In support of their long-anticipated sixth studio album, Gold Cobra, foundational rap-metal crossover act Limp Bizkit is crisscrossing Europe to perform at a string of prominent festivals and venues. Not content to let their fans have all the high-volume fun, every member of the band insists on wedges and side-fills dialed up to chest-crushing SPLs. In an era where big-name acts of Limp Bizkit’s stature are expected to tour with the stage-taming wireless personal monitors, some might argue that the band’s reliance on a loud stage underscores their authenticity. Whatever the motivation, Limp Bizkit’s modus operandi provides monitor engineer George Squires and front-of-house engineer Greg Bess with the unique challenge of delivering 21st Century punch and clarity under far-from-ideal conditions. To succeed, they rely on the exceptional ability of Sennheiser microphones to provide natural capture with peerless rejection.
“I have twenty-one open mics in the drum fill,” stated Squires flatly. “With something other than Sennheiser, there would be a lot of latitude for things to go wrong – either feedback, a terrible mix to avoid feedback, or both. Happily, the Sennheiser microphones that dot the stage have excellent rejection, and I’m able to pull them up to where they need to be without issue.”
Across a truly gigantic drum set, which features at least two of everything, Squires and Bess have recently shifted every mic to Sennheiser. The modern classic Sennheiser e 901 paired with an e 902 sits in each bass drum. “The 901 and 902 really complement each other,” said Squires. “The 901 has lots of low end and attack, while the 902 gives me nice low-mid push.” Sennheiser e 905s cover the top and bottom of both snares, with Sennheiser e 614 pencil condensers conveying the cymbals and hi-hats.
A legion of Sennheiser e 904 clip-on mics captures the toms. “We had previously used another manufacturer’s tom mics,” reported Bess, “but they were prone to problems. For one, they required a gooseneck that always seemed to be fighting me and never wanted to stay in place. They had a little spaghetti cable that had a habit of failing. And they died when they took a hit. In contrast, the Sennheiser e 904s are simple and reliable to use, and they keep working no matter what abuse is heaped on them.” Taken together, Squires concludes that, “even for a metal band, Limp Bizkit has a very natural drum sound. It moves a lot of air but still contains a lot of dimensionality and openness.”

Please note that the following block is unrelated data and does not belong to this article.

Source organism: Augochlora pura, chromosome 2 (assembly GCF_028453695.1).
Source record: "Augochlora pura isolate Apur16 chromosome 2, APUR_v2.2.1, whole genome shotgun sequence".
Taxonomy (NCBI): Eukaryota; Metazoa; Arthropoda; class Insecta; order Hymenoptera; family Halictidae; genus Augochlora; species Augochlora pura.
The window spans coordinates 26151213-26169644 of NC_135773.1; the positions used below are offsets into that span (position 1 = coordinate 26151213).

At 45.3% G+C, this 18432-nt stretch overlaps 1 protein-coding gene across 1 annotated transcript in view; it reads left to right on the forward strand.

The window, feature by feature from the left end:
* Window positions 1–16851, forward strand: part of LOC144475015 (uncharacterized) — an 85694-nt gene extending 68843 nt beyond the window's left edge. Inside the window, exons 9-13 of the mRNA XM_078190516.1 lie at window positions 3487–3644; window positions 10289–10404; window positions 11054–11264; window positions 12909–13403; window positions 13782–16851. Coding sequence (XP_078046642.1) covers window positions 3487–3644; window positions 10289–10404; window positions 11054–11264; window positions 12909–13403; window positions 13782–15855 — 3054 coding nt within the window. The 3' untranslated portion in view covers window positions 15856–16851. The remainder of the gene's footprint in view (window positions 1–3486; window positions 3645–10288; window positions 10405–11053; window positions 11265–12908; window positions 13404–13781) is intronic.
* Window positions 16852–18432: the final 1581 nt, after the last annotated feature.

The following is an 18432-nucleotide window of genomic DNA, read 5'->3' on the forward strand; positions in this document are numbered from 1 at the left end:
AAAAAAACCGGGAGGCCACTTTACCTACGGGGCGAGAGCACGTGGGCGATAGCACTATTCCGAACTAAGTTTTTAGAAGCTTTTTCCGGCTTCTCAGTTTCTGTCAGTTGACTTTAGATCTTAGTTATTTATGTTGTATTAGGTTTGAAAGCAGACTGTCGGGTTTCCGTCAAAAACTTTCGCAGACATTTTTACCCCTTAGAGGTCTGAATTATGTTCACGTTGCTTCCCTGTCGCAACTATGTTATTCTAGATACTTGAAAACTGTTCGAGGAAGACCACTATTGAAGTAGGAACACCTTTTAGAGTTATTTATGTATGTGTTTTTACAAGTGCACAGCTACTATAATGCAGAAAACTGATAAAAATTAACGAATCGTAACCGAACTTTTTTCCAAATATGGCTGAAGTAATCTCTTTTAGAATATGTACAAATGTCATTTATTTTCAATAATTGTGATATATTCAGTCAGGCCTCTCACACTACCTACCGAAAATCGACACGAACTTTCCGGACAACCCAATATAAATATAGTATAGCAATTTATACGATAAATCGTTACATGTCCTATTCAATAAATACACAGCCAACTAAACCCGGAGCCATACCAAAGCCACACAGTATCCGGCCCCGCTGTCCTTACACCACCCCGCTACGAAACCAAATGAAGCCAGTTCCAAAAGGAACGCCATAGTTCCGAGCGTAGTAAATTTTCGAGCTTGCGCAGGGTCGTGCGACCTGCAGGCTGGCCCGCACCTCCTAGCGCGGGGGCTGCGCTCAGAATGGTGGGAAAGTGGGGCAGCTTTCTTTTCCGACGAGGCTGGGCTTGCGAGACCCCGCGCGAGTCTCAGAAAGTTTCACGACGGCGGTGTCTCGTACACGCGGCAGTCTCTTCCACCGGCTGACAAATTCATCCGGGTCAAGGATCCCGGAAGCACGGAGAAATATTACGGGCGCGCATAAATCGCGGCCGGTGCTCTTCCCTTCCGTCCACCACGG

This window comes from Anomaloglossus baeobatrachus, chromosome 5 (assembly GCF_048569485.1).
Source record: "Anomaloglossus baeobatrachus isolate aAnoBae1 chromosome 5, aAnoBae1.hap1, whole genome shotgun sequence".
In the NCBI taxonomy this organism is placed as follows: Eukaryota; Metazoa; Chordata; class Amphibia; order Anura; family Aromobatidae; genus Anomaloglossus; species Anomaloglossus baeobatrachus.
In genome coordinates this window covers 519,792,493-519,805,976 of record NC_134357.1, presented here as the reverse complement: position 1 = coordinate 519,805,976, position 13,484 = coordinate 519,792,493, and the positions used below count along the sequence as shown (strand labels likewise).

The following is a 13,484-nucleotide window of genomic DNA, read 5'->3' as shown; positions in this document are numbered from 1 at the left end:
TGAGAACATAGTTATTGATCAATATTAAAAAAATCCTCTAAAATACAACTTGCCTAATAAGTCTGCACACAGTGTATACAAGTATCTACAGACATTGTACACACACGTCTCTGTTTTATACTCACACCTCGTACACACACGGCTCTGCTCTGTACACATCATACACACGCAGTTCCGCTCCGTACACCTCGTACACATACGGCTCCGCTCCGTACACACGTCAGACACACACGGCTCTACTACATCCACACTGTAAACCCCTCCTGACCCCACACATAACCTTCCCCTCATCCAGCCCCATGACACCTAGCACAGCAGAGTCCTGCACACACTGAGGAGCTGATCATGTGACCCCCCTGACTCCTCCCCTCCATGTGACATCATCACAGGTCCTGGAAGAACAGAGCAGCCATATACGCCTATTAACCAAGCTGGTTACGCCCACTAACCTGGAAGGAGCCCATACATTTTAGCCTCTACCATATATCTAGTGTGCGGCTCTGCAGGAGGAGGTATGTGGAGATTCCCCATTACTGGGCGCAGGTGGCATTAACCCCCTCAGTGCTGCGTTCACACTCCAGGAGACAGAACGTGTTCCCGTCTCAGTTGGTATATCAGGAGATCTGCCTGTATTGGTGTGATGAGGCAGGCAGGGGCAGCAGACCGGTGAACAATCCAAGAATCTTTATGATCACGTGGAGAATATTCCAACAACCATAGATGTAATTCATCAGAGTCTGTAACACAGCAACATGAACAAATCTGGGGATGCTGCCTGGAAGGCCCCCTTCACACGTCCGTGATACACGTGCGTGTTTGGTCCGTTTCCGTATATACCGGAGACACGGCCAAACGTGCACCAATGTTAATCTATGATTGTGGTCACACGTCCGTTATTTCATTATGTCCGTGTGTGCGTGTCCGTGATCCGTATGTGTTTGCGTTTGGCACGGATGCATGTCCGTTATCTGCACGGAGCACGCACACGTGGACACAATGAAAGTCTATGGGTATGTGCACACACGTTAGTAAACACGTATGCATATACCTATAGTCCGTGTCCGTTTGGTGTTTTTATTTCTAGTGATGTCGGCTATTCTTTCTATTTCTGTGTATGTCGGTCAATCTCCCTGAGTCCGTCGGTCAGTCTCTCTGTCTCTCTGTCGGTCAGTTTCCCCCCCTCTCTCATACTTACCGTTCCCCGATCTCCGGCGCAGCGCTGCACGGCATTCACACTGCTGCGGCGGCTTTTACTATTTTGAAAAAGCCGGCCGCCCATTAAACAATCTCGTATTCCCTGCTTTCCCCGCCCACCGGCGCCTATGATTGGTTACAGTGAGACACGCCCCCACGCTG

All of Limp Bizkit’s vocals use Sennheiser e 935 capsules, with frontman Fred Durst pushing the limits of the Sennheiser SKM 2000 wireless transmitter with an MMD 935-1 cardioid capsule, and Wes Borland and Sam Rivers on wired 935s for backing vocals. A Sennheiser EM 2050 receiver ties Durst back to the wired universe. “I know I’ve said it before, but rejection is the key for me,” said Squires. “The 935 capsule sounds great on-axis and drops to nothing off-axis. It’s smooth and warm and almost completely immune to feedback. On top of the sound and rejection, both the wired and wireless Sennheiser mics have proven to be very durable. After all, this is Limp Bizkit, s**t hits the ground! Time and again, the Sennheiser mics come back up working perfectly.”
Classic Sennheiser MD 421 IIs pair with Sennheiser e 906s to deliver Limp Bizkit guitar tone without mercy. “The 421/906 combination gives me a natural, rounded sound that captures all the attitude that I hear coming straight out of the amps,” said Bess. “It’s especially nice to have a 421 in there. It has that amazing tone that no amount of after-the-fact processing or plug-ins can mimic.”